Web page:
A federal judge on Friday blocked a Tennessee law that required businesses to post a notice if they allow transgender people to use bathrooms that match their gender identity.
Two weeks ago, the American Civil Liberties Union filed a lawsuit on behalf of two business owners — who own Sanctuary, a performing arts and community center in Chattanooga, and Fido, a restaurant in Nashville, among other businesses — in an effort to block the law from taking effect July 1.
Judge Aleta A. Trauger of the U.S. District Court for the Middle District of Tennessee granted a preliminary injunction against the law while litigation proceeds.
"Restaurants and performing spaces are businesses, but that is not all they are; they are also among the most important physical locations in which communities—so often consigned, in this era, to electronic space—can gather and grow together in a manner rooted in a particular neighborhood, in a particular city, in a particular state," Trauger wrote.
"The plaintiffs have presented evidence that they have strived to be welcoming spaces for communities that include transgender individuals and that the signage required by the Act would disrupt the welcoming environments that they wish to provide," Trauger continued. "That harm would be real, and it is not a harm that could simply be remedied by some award at the end of litigation."
Glenn Funk and Neal Pinkston, both district attorneys general, and Christopher Bainbridge, director of code enforcement, are named as defendants in the lawsuit and have not returned a request for comment. The communications director for the fourth defendant, Carter Lawrence, the state's fire marshal, declined comment due to ongoing litigation.
Hedy Weinberg, the executive director of the ACLU of Tennessee, said the law is bad for businesses in Tennessee and harmful to trans people.
"We are glad the court saw that this law is likely unconstitutional and hope that the state gives up the wasteful effort to defend discrimination and a violation of the First Amendment," Weinberg said in a statement.
Kye Sayers, owner of Sanctuary Performing Arts, said in the ACLU statement that she is glad the court "saw that forcing businesses to display a sign that hurts transgender and intersex people is unconstitutional."
"These signs would have damaged our businesses and the environment we have tried to create for our community, customers, and staff," she added.
Bob Bernstein, another plaintiff in the lawsuit and the owner of Fido and several local coffee shops, said in the statement the issue is one of free speech for him as a business owner, and he's hopeful the judge's injunction "leads to a permanent ban of an unconstitutional violation of my freedom of speech rights."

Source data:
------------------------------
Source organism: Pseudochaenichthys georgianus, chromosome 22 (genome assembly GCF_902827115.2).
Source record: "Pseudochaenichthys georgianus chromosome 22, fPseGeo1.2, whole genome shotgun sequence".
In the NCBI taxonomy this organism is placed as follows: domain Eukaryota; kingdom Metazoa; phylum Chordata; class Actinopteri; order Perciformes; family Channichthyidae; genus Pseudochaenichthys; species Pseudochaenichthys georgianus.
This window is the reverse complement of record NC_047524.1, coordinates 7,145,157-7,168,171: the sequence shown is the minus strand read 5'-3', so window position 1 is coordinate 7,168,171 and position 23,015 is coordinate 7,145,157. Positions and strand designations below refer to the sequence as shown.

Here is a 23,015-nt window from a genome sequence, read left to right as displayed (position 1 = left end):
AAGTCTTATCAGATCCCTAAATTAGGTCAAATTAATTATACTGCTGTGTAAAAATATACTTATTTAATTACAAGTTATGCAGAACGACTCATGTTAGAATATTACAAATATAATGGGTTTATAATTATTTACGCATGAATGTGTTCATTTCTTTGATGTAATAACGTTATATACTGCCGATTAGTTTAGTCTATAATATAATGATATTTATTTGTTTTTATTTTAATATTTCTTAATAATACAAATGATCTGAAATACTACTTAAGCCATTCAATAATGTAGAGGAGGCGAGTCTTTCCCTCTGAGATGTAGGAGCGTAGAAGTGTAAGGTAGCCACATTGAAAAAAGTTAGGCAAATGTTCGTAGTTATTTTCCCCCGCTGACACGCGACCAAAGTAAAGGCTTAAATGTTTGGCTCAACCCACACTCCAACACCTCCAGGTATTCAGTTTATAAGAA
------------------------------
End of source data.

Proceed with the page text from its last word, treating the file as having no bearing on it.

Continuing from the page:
The suit is one of two filed against the law. The other was filed last week by Mike Curb, a Nashville record label owner, who is represented by GLBTQ Legal Advocates and Defenders.
The new law requires business owners with even an informal policy that allows people to use whichever bathroom they want to post a sign that reads, “This facility maintains a policy of allowing the use of restrooms by either biological sex regardless of the designation on the restroom,” at the entrance of single-sex public restrooms, locker rooms, dressing areas or other facilities that are “designated for a specific biological sex ... where a person would have a reasonable expectation of privacy.”
The bill's sponsor, Rep. Tim Rudd, R-Murfreesboro, said during legislative debate in May that it is meant to protect women and children "against sexual predators that could be taking advantage of policies, executive orders or legislation that may allow the opposite sex to enter a restroom, shower or locker room," the Chattanooga Times Free Press reported.
Advocates have said the law is just a new iteration of laws passed in 2016 that sought to bar trans people from using the bathrooms that aligned with their gender identity, such as House Bill 2 in North Carolina.
At that time, proponents of what are known as "bathroom bills" used Rudd's argument about predators, but a 2018 study from the Williams Institute at UCLA School of Law found there is no evidence that trans-inclusive policies for public facilities increase safety risks.